First, well-founded allegations of corruption before an arbitral tribunal may have procedural effects and notably be ground for lack of jurisdiction or lack of admissibility of the investor’s claims, depending on the specificities of the dispute.[17] Yet, to avoid prohibiting the investor from its right to a neutral legal forum, procedural sanctions have been considered applicable only to the initial corruption aimed at making the investment, and not to subsequent acts of corruption.[18]

All in all, the rationale for barring jurisdiction or dismissing the investor’s claim may be found in different legal principles, such as the legality of the investment, whether explicit or implicit, the “clean hands” doctrine or the concept of international public order.[19]

Usually, BIT’s impose compliance with the host state law when concluding the investment as a condition for granting effects and protection of said investment.[20] Such clause is considered an explicit legality condition of the investment and it is often used as grounds to decline jurisdiction.[21] In this sense, in the face of an initially corrupt investment, it has been considered that arbitrators are not competent, although in practice tribunals have regarded it as a sanction, which must be proportionate to the violation committed.[22]

Similarly, arbitrators have considered, even in the absence of an express provision, that compliance with host state legislation was implicit in the BIT [23] and thus have deemed the investors claim inadmissible.[24] Some awards, nonetheless, have opted for barring jurisdiction.[25]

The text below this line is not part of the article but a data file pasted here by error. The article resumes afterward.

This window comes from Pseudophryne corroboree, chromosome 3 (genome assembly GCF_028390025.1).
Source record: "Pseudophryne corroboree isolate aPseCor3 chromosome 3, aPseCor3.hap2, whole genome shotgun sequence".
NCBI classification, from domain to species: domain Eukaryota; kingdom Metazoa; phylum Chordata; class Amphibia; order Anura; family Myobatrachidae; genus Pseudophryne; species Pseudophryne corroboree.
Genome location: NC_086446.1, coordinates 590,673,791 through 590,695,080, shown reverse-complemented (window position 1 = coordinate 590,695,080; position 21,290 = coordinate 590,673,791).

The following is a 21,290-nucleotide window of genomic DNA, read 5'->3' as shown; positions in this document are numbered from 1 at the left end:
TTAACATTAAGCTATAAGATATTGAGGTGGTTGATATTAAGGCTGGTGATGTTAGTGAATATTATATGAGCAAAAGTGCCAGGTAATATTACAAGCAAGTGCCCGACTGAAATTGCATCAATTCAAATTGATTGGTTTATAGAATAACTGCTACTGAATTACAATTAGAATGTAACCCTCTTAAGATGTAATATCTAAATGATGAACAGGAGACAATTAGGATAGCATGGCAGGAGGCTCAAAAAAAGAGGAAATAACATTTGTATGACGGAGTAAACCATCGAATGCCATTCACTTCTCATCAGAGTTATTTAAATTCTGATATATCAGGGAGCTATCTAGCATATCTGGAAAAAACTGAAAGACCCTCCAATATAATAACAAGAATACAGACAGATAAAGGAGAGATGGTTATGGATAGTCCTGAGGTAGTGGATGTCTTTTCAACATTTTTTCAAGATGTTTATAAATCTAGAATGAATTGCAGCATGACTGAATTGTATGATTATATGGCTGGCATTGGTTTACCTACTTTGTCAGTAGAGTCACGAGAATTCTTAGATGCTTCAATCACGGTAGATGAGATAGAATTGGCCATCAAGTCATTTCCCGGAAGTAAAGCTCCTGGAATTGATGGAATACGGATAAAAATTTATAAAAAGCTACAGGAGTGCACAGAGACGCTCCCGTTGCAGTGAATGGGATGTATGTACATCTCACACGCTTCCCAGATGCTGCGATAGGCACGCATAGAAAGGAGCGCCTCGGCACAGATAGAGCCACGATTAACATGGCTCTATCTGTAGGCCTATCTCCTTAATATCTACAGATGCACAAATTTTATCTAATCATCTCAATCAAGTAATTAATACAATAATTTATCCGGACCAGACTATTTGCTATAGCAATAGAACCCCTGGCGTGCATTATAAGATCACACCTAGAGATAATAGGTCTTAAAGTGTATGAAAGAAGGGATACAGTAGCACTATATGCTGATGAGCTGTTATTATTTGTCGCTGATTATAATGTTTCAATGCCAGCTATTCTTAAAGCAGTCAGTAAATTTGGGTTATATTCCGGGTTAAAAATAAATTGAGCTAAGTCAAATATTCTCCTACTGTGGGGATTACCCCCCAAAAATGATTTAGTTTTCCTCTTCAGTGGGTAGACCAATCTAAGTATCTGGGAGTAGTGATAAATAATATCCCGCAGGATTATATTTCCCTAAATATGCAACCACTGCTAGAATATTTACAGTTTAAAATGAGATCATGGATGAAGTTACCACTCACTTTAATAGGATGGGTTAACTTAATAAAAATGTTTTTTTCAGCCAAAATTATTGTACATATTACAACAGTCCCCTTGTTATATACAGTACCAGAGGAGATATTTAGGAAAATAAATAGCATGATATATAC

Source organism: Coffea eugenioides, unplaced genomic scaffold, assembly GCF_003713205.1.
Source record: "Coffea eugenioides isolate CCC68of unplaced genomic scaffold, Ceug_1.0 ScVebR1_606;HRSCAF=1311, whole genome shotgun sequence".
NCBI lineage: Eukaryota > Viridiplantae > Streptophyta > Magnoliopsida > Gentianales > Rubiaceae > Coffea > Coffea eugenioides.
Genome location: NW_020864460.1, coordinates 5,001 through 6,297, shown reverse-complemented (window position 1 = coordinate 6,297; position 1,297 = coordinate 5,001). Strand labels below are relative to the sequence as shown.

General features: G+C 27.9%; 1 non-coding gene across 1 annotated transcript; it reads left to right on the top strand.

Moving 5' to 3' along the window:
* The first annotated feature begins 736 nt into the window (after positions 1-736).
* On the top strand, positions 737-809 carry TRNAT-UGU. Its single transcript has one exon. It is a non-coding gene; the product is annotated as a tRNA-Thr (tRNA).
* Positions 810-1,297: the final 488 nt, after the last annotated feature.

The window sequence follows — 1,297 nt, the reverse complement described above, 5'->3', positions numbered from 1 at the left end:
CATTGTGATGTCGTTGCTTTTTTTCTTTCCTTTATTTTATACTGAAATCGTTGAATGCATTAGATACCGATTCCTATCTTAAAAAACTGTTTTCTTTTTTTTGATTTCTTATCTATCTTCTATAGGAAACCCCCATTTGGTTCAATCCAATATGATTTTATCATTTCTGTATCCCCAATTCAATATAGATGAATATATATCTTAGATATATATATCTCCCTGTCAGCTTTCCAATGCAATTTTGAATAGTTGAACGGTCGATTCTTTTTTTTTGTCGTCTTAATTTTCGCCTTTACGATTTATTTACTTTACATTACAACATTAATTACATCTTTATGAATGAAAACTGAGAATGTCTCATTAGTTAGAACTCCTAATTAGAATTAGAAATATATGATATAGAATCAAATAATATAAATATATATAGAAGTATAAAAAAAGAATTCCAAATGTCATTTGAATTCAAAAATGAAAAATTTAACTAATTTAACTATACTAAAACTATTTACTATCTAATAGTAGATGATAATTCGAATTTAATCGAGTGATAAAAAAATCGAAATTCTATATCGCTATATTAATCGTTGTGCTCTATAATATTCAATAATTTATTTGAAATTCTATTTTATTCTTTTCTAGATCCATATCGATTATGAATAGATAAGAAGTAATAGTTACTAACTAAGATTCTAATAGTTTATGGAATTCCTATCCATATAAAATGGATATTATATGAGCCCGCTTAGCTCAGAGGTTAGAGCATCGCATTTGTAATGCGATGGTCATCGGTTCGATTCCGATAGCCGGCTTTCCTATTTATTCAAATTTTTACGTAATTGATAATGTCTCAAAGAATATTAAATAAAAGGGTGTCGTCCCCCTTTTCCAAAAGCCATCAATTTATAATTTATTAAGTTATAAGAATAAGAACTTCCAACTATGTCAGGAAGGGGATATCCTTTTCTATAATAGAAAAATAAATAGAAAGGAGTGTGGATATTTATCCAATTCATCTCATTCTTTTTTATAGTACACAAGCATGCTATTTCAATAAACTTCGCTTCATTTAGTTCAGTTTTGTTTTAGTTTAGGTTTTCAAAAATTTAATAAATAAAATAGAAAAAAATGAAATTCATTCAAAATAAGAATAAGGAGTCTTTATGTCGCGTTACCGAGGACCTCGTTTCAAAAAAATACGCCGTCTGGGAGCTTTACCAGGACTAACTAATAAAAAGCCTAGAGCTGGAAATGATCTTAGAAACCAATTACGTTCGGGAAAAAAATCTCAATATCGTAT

However, to avoid situations in which the host state knew of the illegality but still endorsed the investment, tribunals have used the estoppel principle. Thus, a host state may find itself estopped (“under estoppel”) from using the exception of illegality.[26]

Another possibility for arbitral tribunals to bar investor’s claims has been to apply the “clean hands” doctrine, which requires that the claimant should have a proper conduct. Indeed, “if some form of illegal or improper conduct is found on the part of the investor, his or her hands will be “unclean,” his claims will be barred and any loss suffered will lie where it falls.”[27] This doctrine was used by arbitrators to avoid granting access “to International Arbitration to resolve disputes, because it is evident that its act had a fraudulent origin and, as provided by the legal maxim, “nobody can benefit from his own fraud to absence of fraud in his conduct at the time of formulating his claims”.[28]

Finally, arbitrators have also used the violation of international public policy as grounds for inadmissibility of a claim, notably when the host-state is the one claiming the corruption of the original investment[29] without prejudice to the fact that some awards have considered that, in this instance, jurisdiction should be declined.[30]

 

B. The analysis of corruption at the merits phase

If corruption allegations do sometimes bar access to arbitral tribunals, most often these allegations are dealt with during the merits phase of arbitration[31], thus preserving investors’ right to a neutral forum.[32]

In practice this may occur in the case of reparations claimed by the investor, leading to the reduction of the amount claimed according to the analysis of its conduct,[33] or when attributing the costs of the proceeding to one of the parties.[34]

However, the one aspect that is essential to mention when considering allegations of corruption at the merits phase of investment arbitration is the standard of proof applied by arbitrators when characterizing the existence of an act of corruption by one of the parties.

Yet, establishing a clear approach regarding the standard of proof applied to corruption allegations is difficult. Firstly, because there are no standards of proof applicable to the commission of unlawful acts defined by the BITs, nor by any international regulations [35], and secondly, because arbitral tribunals have not taken a uniform approach.[36]